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Author Topic: splenda
Nailo
Activist
Member # 26390

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Someone told me that Splenda has a substance that can, in the long run, cause Alzheimer's. I'm reluctant to believe this, but I'd rather be sure. Is there any truth in this?
Posts: 410 | From: Dallas, TX | Registered: Dec 2005  |  IP: Logged | Report this post to a Moderator
Penwords
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Member # 34602

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Hi Nailo,

I'm not a nutritionist, or anything other than a college student, really, but I did some googling around and I'll tell you what I've found.

First off, I'm going to assume the substance your friend was talking about was the sweet part of Splenda, the sucralose, and not the maltodextrin or any other substance that's there merely to give it bulk.

Almost anytime you start researching any sort of sugar substitue (saccharine, aspartame, sucralose ect) you stumble upon a myriad of websites that claim links between them and everything from cancer to lupus to yes, Alzheimer's.

However, the trouble with these websites (any website, really) is that it's hard to be sure where exactly their data is coming from and whether it's being presented in a scientifically responsible manner. Google turns out that people are still citing the study that says saccharine causes bladder cancer in rats. However, it was long ago found that the mechanism that leads to cancer in the rats isn't biologically applicable in humans. Some of the other effects are only achieved with ridiculously high doses of the various sweeteners; intakes like 2,000 packets of sweet and lo per day.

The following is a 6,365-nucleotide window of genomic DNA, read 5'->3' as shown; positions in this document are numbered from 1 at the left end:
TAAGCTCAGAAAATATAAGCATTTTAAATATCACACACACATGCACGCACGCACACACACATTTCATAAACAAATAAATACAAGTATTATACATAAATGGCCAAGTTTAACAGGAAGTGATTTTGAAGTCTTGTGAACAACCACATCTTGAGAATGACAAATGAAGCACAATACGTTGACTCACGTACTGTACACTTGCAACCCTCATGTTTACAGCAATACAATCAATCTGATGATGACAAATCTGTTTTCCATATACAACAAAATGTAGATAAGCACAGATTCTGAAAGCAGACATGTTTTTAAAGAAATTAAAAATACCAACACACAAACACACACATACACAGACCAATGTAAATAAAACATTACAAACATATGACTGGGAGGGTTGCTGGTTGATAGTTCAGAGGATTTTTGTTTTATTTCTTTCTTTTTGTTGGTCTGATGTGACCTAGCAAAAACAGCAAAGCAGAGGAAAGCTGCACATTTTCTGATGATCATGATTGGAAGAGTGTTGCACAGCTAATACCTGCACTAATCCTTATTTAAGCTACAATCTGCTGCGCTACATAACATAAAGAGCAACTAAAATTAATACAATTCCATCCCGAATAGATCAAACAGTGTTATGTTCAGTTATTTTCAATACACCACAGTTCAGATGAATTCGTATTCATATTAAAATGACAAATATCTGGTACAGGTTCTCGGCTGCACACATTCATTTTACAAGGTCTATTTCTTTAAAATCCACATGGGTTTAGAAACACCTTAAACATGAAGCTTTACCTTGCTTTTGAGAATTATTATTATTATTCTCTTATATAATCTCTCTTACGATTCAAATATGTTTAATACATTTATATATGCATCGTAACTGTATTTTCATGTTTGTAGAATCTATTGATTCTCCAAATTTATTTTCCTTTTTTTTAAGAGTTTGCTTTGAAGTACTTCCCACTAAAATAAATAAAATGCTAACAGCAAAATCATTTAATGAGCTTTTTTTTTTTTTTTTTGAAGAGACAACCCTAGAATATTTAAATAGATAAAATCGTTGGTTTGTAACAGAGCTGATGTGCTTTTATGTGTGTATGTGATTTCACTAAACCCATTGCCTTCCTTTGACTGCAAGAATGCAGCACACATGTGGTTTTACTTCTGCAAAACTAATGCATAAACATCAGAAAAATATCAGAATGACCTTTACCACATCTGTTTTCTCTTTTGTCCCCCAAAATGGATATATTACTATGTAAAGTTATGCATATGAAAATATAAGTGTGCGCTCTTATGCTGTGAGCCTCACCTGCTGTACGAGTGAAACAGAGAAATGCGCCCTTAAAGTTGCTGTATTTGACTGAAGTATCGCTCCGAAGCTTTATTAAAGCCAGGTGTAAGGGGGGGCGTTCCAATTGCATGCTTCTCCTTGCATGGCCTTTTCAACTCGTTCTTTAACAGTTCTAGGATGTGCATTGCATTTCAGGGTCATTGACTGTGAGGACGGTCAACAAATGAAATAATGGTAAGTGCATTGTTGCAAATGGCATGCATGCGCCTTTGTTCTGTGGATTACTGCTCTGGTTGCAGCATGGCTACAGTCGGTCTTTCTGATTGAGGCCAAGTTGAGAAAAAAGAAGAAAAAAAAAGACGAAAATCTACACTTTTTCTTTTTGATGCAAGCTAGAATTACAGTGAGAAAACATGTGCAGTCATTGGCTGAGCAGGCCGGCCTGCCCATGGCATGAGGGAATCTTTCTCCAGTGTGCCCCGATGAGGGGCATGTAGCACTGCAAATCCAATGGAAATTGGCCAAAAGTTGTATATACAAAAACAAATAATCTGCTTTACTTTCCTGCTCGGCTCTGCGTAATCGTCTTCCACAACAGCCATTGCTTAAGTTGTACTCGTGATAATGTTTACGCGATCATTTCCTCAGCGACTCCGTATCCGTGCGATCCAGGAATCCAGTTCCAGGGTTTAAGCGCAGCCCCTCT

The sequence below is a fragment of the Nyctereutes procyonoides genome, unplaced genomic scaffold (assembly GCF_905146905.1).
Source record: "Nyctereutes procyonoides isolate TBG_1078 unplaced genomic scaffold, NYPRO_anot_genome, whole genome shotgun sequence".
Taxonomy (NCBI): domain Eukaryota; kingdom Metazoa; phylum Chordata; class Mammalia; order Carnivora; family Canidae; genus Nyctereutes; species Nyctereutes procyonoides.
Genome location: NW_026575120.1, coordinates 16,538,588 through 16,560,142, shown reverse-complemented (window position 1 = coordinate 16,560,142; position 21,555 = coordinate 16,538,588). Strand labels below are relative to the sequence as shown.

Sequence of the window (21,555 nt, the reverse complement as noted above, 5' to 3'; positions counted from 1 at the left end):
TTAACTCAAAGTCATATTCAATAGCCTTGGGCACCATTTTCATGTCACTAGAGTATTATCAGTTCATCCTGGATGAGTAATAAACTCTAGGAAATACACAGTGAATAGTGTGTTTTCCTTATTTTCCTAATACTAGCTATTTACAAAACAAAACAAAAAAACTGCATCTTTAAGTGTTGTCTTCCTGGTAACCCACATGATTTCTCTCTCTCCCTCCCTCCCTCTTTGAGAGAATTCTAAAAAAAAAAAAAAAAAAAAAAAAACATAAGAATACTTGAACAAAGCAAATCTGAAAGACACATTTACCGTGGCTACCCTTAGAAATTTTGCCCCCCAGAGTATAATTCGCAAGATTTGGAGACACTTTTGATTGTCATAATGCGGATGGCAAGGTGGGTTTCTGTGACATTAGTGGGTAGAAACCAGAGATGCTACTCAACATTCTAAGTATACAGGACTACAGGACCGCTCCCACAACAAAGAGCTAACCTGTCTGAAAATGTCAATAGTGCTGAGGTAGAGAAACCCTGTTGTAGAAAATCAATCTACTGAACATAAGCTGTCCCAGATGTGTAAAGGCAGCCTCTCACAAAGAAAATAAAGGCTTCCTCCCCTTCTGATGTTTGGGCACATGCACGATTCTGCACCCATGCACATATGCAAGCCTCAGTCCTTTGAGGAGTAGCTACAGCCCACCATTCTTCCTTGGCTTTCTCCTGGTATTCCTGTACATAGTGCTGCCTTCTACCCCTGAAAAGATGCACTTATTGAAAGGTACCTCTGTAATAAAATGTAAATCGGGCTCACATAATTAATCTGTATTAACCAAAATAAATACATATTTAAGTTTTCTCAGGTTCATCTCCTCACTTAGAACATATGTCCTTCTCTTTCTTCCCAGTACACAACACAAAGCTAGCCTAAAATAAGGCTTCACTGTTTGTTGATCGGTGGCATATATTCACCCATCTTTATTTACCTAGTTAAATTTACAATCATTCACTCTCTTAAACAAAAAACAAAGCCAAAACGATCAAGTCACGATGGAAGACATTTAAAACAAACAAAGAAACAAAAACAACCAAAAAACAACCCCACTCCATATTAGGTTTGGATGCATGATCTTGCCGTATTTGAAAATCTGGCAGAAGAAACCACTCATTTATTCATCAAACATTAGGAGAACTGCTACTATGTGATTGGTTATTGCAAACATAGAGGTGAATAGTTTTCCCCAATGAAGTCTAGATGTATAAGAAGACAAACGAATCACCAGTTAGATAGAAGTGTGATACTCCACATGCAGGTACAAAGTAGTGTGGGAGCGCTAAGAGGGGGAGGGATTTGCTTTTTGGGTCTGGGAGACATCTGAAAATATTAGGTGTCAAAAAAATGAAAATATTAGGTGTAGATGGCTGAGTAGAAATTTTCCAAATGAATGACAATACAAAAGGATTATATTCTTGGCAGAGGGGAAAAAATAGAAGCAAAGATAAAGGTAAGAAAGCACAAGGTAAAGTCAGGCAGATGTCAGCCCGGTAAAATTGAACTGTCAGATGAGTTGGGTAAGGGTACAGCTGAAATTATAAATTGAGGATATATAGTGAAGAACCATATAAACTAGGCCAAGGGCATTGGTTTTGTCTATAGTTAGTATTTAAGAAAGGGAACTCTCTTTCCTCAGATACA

Anyways, what I can tell you is that sucralose was discovered in 1976 and underwent rigorous testing using both animals and human volunteers before being approved for use in the United States in 1998. I can find no evidence on either the FDA website or the American Council on Science and Health website that there is any health risk in consuming a moderate amount of Splenda daily.

Alzheimers itself is a disease which the medical community is still learning about. The exact cause of it is still unknown though right now the evidence points to a strong genetic componant though behavior, diet, and enviroment may influence the development of the disease as well. Trying pin it on one certain substance just doesn't work.

Posts: 24 | From: MI | Registered: Jul 2007  |  IP: Logged | Report this post to a Moderator
   

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